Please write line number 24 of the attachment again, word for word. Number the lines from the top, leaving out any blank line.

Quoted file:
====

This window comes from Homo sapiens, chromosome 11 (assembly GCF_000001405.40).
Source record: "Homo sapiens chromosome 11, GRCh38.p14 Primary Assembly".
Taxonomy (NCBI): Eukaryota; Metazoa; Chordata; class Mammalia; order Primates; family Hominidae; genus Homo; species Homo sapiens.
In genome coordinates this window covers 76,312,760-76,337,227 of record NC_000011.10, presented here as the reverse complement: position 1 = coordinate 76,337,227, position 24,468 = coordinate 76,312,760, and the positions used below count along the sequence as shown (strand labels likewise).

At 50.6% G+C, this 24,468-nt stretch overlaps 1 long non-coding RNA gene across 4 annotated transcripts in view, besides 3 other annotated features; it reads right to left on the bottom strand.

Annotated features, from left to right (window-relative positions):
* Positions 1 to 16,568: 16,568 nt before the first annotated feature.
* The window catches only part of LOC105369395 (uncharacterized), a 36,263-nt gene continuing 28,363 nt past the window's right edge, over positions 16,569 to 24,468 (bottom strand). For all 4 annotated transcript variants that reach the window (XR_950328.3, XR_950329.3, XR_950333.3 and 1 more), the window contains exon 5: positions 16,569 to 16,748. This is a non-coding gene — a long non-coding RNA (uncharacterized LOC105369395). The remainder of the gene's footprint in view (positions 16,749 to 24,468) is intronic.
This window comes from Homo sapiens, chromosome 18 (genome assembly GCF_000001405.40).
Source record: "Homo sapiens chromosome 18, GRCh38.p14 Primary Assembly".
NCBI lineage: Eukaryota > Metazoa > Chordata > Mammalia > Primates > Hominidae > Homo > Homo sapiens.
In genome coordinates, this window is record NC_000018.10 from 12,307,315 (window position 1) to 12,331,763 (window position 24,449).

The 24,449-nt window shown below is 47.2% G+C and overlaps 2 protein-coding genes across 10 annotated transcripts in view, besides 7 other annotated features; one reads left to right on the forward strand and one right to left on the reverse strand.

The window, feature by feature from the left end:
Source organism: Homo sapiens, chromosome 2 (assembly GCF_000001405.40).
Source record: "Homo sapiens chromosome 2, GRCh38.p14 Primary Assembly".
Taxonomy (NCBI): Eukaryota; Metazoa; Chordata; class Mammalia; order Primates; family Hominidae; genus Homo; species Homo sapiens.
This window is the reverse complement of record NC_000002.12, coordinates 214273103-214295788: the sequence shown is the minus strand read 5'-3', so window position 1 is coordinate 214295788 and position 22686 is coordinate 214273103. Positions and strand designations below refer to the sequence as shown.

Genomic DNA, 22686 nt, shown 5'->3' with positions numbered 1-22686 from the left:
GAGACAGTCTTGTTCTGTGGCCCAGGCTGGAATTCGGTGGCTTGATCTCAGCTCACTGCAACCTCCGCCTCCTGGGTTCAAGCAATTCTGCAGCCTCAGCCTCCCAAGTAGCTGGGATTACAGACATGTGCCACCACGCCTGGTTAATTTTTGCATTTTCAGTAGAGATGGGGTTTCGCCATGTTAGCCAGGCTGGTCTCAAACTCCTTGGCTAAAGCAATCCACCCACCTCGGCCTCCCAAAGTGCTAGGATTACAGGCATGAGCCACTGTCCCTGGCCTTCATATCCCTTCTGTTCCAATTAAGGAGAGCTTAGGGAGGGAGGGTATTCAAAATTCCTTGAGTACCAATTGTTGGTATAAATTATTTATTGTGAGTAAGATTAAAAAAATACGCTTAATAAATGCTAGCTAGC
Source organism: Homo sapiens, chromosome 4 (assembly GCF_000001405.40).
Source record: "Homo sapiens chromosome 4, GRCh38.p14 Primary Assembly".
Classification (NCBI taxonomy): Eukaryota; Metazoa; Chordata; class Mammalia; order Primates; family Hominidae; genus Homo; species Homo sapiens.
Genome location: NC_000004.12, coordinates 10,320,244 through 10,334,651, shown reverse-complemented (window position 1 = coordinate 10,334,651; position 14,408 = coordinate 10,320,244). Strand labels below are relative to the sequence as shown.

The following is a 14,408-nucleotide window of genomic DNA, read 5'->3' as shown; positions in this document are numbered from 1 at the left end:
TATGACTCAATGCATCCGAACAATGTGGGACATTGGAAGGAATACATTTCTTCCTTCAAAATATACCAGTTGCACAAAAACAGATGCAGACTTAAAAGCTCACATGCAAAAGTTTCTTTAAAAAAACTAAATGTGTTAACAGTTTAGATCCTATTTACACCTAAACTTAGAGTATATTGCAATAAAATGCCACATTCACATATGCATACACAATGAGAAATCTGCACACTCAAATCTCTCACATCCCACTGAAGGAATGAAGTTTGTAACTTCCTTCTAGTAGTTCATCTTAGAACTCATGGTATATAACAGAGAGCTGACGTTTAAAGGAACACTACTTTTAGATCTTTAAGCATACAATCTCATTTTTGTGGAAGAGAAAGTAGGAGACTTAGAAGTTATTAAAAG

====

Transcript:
Genome location: NC_000004.12, coordinates 10,320,244 through 10,334,651, shown reverse-complemented (window position 1 = coordinate 10,334,651; position 14,408 = coordinate 10,320,244). Strand labels below are relative to the sequence as shown.